Dig Deeper When Measuring Diversification (Part 1)

The more the merrier?

Adam McCullough, CFA 17 April, 2017 | 17:02
Facebook Twitter LinkedIn

An index fund that follows a well-constructed bench­mark and levies a low fee is usually a winning proposition. Market-cap-weighted indexes are particu­larly attractive, given that they outsource the work of price discovery to active market participants and tend to have low turnover. Market-cap weighting typically works best in those instances where an index is broadly diversified—as in the case of a total U.S. stock market index, for example. But market-cap weighting stocks within a smaller investment opportunity set, such as a sector, can create a concentrated port­folio and may introduce a greater level of stock-specific risk. How should investors evaluate a concen­trated fund’s level of diversification or lack thereof?

Here I take a look at a variety of metrics one might use to size up a fund’s level of diversification. I apply them to a sample of equity sector ETFs listed in the U.S. These funds’ underlying indexes market-cap weight stocks from narrow investment opportunity sets (U.S. equity sectors). State Street Global Advisors and Vanguard offer sector ETFs with track records spanning at least 10 years. Vanguard offers an ETF covering each of the 11 Global Industry Classification Standards sectors. State Street offers just 10 sector ETFs, as it combines the information technology and telecom sectors into one fund: Technology Select Sector SPDR ETF (XLK). Also, given its brief track record, I exclude Real Estate Select Sector SPDR (XLRE) from this analysis.

Common metrics investors might use as a proxy for a fund’s degree of diversification include (1) its average number of holdings and (2) the percentage of the fund’s assets invested in its top 10 holdings. But these are blunt instruments. To address their shortcomings, I also assess these funds’ level of diversification by looking at the average pairwise correlations of their top 10 holdings. All of the data I used was sourced from Morningstar Direct and spans the 10-year period ended December 2016.

The More the Merrier?
Many investors are familiar with the rule of thumb that an equity portfolio is well-diversified if it holds at least 30 stocks. This concept can be traced back to a paper published by Lawrence Fisher and James Lorie in 1970, which concluded that a 32-stock portfolio’s returns are 95% less volatile than those of a single stock. So, if a fund holds more stocks, it should be less risky, right? Not so fast. Simply counting the number of holdings in a portfolio does not consider the weighting of each security, and market-cap-weighted funds by definition do not hold positions in equal weightings. Like most rules of thumb, the number of holdings in a fund provides a starting point to measure diversification, but we need to dig deeper.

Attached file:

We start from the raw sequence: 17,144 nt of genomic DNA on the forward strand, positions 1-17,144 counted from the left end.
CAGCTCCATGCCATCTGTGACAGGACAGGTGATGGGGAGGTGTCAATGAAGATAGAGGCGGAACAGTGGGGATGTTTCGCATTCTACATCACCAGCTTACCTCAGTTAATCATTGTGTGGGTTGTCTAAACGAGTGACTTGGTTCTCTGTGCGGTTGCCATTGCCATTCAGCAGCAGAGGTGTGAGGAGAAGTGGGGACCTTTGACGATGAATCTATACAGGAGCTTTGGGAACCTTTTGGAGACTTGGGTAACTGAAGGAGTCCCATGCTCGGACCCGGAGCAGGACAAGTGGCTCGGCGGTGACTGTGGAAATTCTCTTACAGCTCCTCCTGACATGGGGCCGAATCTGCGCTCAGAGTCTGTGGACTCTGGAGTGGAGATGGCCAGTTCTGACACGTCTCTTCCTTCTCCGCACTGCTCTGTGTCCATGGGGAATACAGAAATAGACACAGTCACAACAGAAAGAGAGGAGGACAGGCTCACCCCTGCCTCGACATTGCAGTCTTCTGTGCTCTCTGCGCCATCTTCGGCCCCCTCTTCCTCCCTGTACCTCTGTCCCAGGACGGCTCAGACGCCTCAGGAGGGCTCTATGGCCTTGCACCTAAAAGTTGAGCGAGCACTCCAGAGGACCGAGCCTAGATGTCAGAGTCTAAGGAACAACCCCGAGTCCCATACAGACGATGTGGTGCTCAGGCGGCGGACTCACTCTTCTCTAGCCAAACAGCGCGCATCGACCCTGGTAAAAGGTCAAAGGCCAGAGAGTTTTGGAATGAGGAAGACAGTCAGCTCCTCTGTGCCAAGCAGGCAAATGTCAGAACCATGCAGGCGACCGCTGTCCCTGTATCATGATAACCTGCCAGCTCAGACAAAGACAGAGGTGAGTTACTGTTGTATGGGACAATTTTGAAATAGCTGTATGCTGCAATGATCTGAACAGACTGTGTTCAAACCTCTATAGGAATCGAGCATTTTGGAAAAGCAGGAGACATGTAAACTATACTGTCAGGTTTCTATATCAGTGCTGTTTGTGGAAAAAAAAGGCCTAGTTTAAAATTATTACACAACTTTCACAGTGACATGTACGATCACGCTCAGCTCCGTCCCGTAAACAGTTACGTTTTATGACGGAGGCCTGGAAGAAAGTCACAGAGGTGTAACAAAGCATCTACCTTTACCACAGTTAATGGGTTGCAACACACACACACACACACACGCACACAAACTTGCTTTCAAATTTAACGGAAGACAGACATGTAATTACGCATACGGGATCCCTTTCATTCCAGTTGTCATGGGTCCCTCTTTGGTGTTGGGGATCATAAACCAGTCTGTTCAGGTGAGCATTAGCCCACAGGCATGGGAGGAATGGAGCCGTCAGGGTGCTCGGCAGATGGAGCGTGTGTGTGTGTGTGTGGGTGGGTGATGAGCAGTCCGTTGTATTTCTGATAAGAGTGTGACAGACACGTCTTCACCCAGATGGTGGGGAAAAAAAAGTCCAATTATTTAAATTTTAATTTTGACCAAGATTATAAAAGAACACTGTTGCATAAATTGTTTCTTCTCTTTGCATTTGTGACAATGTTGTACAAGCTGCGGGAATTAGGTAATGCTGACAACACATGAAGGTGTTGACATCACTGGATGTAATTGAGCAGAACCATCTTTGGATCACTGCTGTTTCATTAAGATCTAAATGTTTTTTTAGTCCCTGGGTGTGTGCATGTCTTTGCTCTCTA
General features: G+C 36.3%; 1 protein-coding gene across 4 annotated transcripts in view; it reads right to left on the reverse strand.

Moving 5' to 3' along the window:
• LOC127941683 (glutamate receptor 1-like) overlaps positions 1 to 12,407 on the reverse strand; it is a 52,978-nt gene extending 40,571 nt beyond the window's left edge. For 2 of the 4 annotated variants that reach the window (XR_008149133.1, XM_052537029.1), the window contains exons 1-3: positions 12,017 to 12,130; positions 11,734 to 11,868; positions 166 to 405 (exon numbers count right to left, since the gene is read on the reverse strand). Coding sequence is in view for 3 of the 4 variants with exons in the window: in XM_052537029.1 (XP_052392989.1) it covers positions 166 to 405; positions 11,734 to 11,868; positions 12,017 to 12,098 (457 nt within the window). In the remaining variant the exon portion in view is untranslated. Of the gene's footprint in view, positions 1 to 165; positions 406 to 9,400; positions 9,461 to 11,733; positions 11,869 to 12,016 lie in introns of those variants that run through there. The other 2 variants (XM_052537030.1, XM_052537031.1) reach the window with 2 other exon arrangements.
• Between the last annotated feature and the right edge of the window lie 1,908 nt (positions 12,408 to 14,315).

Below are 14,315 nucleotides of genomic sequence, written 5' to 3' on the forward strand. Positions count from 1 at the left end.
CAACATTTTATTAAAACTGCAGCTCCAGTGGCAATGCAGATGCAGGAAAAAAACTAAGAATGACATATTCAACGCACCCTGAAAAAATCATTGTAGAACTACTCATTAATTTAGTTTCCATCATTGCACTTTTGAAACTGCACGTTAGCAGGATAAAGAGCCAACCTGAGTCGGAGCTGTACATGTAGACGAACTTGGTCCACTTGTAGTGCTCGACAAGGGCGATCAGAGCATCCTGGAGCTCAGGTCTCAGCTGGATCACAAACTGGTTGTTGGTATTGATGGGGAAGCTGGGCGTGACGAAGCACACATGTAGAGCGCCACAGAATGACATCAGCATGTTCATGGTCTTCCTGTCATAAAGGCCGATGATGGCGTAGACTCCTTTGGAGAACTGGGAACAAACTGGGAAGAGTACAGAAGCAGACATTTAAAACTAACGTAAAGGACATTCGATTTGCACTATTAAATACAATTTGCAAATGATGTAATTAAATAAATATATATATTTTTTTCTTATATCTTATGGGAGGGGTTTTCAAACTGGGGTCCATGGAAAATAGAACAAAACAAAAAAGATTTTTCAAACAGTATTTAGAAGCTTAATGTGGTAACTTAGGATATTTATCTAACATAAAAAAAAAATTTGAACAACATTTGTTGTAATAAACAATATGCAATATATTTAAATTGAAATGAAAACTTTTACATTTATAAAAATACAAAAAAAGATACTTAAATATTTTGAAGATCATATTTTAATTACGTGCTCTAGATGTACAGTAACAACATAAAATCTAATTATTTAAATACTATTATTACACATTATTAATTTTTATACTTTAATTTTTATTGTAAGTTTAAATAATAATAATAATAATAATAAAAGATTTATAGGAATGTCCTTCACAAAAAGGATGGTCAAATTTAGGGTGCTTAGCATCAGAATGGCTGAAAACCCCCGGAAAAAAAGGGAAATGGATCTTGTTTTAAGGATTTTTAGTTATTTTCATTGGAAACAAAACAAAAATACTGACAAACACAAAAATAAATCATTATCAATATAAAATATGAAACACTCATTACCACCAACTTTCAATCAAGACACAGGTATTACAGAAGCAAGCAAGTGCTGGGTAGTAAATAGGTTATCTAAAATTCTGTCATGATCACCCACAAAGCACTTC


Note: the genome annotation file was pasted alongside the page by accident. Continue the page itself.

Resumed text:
The percentage of a fund’s assets represented by its top 10 holdings is another lens through which to view its level of diversification. Unlike a fund’s holdings count, this measure does incorporate stock weight­ings. The largest stocks tend to dominate market-cap-weight funds that track narrow opportunity sets. By this metric, if a fund’s top 10 holdings represent a smaller percentage of its portfolio, then it should be—in theory—better diversified than those funds whose 10 largest holdings soak up the bulk of their assets. However, this measure also has shortcomings: Specifically, it doesn’t consider whether the prices of a fund’s top 10 holdings tend to behave similarly.

Be Different
Analyzing stocks’ correlations with each other provides a clearer sense of the true level of diversification in an equity portfolio. To assess the interaction between the largest holdings of the funds in my sample, I measured the pairwise correlations of the monthly returns of each fund’s top 10 holdings during the 10-year period ended December 2016. I then took the average of these values to gauge each fund’s degree of diversification. A fund should be better diversified if its holdings are less correlated. Conversely, a higher level of corre­lation amongst the stocks in a portfolio implies a lesser degree of diversification—irrespective of how many stocks the fund holds or how large a portion of its portfolio is allocated to its 10 largest holdings. Exhibit 1 shows the average number of holdings, the percentage of the portfolio represented by the top 10 holdings, and the average of the pairwise correla­tions for the top 10 holdings for each of the 20 equity sector funds I examined through the end of 2016.

170413 diversification(en)

In part 2 of this article, we will continue to look at diversification deeper. 

Facebook Twitter LinkedIn

About Author

Adam McCullough, CFA  Adam McCullough, CFA, is an Analyst on Morningstar’s Manager Research Team, covering passive strategies.

© Copyright 2022 Morningstar Asia Ltd. All rights reserved.

Terms of Use        Privacy Policy